New Zealand stadium chock-a-block with fans


New Zealand Eden Park back with fans Image: Eden Park

With New Zealand tasting success in totally wiping out coronavirus, it became one of the first countries last weekend to welcome fans back in full strength to sporting events.

The game of rugby made its return to New Zealand full house with fans cheering their favorite clubs in person. There is no bar on fans attending games in the island country now as it has come out of the shadow of coronavirus. The who’s who of the world descended on Eden Park on June 14th to be part of the action for this long anticipated sold-out event, as Kiwis celebrated the return of the winter season of live sport in style.

The A-listers included Her Majesty Queen Elizabeth II, Elon Musk, Tyson Fury, Taylor Swift, Steven Adams, Carole Baskin, Dame Julie Andrews, Cristiano Ronaldo, Kylie Jenner and the country’s own Dr Ashley Bloomfield – Director-General of Health, as the Auckland Blues took on the Wellington Hurricanes, which ended in a 37-27 win for the latter in the Super Rugby Aotearoa.

On June 14th, Auckland’s Eden Park (New Zealand’s largest sports stadium) was a sea of humanity with more than 40,000 supporters filling the stands.

The June 13th game between the Otago Highlanders and the Waikato Chiefs was graced by an estimated 20,000 spectators at the Forsyth Barr Stadium in Dunedin, New Zealand.

The Super Rugby Aotearoa competition is a 10-week competition featuring the five New Zealand Super Rugby teams – the Blues, the Chiefs, the Hurricanes, the Crusaders and the Highlanders.

After winning its battle against the dreaded coronavirus, New Zealand has been able to lift all of its coronavirus shutdown mandates. On Monday, health officials in New Zealand said the last known COVID-19 infected person had also recovered. The country, which has a total population of about five million, had just over 1,500 confirmed COVID-19 cases and fatalities stood at 22.

New Zealand Prime Minister Jacinda Ardern placed the country under a rigid lockdown for four weeks, starting on March 25th.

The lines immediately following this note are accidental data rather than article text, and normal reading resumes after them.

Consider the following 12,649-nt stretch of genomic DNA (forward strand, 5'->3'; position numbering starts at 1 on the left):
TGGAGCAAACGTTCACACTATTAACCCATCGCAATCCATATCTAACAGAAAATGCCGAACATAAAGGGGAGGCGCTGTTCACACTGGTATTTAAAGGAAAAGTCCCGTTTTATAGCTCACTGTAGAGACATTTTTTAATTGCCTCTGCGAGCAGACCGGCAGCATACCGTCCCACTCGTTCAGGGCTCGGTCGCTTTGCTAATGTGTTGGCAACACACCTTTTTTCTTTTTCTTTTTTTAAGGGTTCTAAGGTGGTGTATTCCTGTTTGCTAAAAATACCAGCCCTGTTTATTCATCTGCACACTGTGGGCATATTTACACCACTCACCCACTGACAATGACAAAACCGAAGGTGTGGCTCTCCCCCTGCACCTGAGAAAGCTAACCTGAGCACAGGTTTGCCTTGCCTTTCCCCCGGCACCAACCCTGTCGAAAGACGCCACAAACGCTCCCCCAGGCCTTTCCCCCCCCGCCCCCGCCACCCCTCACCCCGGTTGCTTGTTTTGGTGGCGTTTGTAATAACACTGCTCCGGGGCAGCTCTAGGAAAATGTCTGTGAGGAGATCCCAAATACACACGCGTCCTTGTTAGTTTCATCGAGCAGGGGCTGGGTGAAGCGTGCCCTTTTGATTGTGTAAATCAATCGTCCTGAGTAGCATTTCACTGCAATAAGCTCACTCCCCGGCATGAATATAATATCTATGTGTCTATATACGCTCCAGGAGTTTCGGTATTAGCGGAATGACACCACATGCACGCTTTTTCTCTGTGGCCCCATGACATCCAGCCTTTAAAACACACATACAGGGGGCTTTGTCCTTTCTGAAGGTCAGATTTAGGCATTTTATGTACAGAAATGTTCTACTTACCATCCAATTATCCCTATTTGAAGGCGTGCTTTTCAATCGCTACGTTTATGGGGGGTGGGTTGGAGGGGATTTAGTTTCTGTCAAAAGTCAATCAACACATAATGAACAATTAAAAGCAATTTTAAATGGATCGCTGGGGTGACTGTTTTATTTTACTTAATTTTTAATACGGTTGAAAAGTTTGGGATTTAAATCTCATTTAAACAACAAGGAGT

Sports have returned in other countries too, but mostly sans fans. Taiwan’s professional baseball league (CPBL) started its season with empty ballparks, but is gradually allowing fans to attend games, with strict social distancing guidelines in place and only up to a 50 percent capacity.

Kiwis were among the first around the globe to return following months of canceled events and deserted stands.

Eden Park authorities stated that the stadium received an outpouring of support from locals, members and partners during the nationwide lockdown and its staff worked through the sweat of their brows to ensure a successful return of rugby.

Remarked Eden Park Chief Executive Officer Nick Sautner, “The health of staff, athletes and patrons remains our priority and our team has played a key role in developing ‘the Covid Code’ for Government. Following the move to Alert Level 1, a number of additional measures will be in place at Eden Park such as sanitizer stations, hygiene promotion signage and additional cleaning of frequently used surfaces. The Park’s QR code will be available for those utilizing the NZ COVID Tracer App.”

Fans were encouraged to purchase online tickets to prevent queues in the ticket window and make certain they didn’t miss a second of the action when the Blues faced the Hurricanes. ‘Fans on the Field’ allowed sport lovers, young and old, the opportunity to walk on the hallowed turf post-match.

A business confidence survey conducted recently revealed that six out of 10 people believe rugby resuming at Eden Park is a sign of life returning to normal which was thrown out of gear in the country due to the coronavirus menace.

Sautner added, “New Zealand is a global leader in tourism, agriculture and film, and now being able to experience live sport back in stadia together again following the worldwide pandemic. We’re hoping to welcome back 50,000 of our team of 5 million who all played a key role in eliminating COVID-19. A special thank you to all Kiwis who are just as excited as we are to return to watching live sport and entertainment at New Zealand’s national stadium.”

The stadium which was operating with a skeleton workforce during the pandemic was challenged to pivot outside of their normal roles during the lockdown and consider how Eden Park can continue to give back to its community whilst creating alternative revenue streams. During this period, Eden Park won an international ‘Product Innovation’ award for its Staydium Glamping at the UK’s Stadium Business Awards. The unique accommodation experience launched a year ago where two custom-designed domes sit in the north-eastern corner and overlook the hallowed turf.

The stadium will play a crucial role in boosting and shaping Aotearoa’s economy through future events including its chock-a-block 2021 calendar which will see the ICC Women’s Cricket World Cup, the 2021 Rugby World Cup and Te Matatini being staged at Eden Park.

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